Since its inception in the wake of World War II, the language laboratory has struggled to contend with the vagaries of rapid technological change. With the rise of inexpensive mobile devices, ubiquitous wireless connectivity and a dizzying array of cloud-based applications, the language laboratory finds itself once again in danger of becoming a repository of underutilized technologies and multimedia resources. Yet this democratization of technology also provides the opportunity to escape the obligation of maintaining technological infrastructure. With this new cognitive (and financial) surplus, the language laboratory can now forge partnerships with language instructors focused on the production of Open Educational Resources (OER), broadly defined as materials distributed to the public at no cost.
This presentation will highlight work on Mezhdu nami (mezhdunami.org), a complete curriculum for first-year Russian organized around the experiences of four American students spending an academic year in the Russian Federation. The curriculum is the creation of faculty at three universities (Brown, Portland State and Columbia) working in close collaboration with the staff of the Academic Resource Center at the University of Kansas. It includes a multimedia-rich online textbook, a workbook in both paper and electronic formats, and a host of teacher materials, including lesson plans and sample tests.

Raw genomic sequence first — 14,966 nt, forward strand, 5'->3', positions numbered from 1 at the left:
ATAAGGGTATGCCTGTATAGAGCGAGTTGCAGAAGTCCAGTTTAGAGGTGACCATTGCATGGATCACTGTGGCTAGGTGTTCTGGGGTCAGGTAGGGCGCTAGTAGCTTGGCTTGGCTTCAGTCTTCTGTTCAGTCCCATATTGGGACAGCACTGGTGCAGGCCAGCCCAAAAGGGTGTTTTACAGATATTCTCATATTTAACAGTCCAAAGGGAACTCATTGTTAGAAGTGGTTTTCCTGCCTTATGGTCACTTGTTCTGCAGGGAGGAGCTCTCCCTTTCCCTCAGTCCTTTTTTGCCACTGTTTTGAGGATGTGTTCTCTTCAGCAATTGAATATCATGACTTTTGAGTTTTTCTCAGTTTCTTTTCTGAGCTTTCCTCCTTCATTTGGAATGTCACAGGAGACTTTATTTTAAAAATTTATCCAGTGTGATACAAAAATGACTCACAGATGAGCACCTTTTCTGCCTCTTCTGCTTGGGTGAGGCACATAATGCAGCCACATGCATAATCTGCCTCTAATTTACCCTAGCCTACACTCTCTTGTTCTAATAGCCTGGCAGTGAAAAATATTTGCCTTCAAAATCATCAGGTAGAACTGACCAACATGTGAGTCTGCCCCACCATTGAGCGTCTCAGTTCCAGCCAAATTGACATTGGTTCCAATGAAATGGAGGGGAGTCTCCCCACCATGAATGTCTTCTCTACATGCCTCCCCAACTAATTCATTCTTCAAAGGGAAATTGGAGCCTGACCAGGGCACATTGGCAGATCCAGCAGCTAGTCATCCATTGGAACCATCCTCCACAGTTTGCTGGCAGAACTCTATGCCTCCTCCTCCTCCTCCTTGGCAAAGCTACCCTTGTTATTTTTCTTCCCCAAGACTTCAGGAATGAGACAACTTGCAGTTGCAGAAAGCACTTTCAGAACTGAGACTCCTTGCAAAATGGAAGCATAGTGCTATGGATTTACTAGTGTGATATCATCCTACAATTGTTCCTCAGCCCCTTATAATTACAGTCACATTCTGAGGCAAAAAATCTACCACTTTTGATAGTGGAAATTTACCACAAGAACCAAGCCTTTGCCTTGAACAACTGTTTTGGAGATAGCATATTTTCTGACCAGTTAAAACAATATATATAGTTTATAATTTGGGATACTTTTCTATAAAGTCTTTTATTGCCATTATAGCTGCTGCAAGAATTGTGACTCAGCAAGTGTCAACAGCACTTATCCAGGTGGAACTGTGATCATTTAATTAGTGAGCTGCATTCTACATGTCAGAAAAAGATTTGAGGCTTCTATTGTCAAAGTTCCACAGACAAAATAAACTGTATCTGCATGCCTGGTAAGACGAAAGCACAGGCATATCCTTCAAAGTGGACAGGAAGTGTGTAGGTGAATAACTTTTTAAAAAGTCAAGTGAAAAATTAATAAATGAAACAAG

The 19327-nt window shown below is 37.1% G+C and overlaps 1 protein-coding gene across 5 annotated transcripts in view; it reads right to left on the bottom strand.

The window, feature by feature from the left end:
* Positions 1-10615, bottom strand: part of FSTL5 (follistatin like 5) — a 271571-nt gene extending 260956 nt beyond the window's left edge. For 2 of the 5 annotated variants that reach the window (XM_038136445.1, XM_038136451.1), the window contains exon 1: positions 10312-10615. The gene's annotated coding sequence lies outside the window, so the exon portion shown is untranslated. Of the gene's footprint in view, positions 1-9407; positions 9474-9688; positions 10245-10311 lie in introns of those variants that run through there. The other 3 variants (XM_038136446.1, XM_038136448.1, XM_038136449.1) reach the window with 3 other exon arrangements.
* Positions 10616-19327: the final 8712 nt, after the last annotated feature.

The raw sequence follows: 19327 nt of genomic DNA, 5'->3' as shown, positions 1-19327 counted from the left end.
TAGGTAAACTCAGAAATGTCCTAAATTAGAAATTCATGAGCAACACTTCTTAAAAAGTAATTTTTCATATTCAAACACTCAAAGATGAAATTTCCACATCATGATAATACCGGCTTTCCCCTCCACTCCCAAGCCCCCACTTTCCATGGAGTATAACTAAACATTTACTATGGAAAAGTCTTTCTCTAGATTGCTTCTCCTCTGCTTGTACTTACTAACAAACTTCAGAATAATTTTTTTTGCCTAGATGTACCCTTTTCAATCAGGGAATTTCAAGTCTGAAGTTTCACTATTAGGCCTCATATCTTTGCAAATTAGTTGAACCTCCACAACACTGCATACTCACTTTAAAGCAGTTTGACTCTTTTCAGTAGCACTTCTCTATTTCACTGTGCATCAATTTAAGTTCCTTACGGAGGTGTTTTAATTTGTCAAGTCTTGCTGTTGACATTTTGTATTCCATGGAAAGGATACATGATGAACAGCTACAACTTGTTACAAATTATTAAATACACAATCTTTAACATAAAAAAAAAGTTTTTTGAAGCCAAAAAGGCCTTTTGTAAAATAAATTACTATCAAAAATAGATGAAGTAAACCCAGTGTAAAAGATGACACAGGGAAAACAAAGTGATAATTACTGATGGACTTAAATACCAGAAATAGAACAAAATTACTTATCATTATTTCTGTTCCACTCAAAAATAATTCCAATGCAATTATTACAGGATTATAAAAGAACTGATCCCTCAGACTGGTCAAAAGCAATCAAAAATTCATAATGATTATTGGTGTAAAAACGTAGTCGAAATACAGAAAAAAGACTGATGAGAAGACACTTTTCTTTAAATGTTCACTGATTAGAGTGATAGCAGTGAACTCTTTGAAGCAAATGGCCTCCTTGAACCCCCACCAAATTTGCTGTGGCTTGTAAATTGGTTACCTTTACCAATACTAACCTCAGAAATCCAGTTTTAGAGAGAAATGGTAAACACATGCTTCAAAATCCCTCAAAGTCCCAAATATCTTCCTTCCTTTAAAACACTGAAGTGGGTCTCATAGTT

As part of a larger group of OER projects, Mezhdu nami has helped to create an ecosystem that fosters both voluntarism and inter-institutional collaboration, allowing the project to be completed using existing budget lines. It provides a platform to train the first generation of born digital instructors and an opportunity for hands-on technology training for undergraduates. The production of these types of materials has also served as a catalyst to improve online teaching and to reconsider the nature of the 21st century classroom.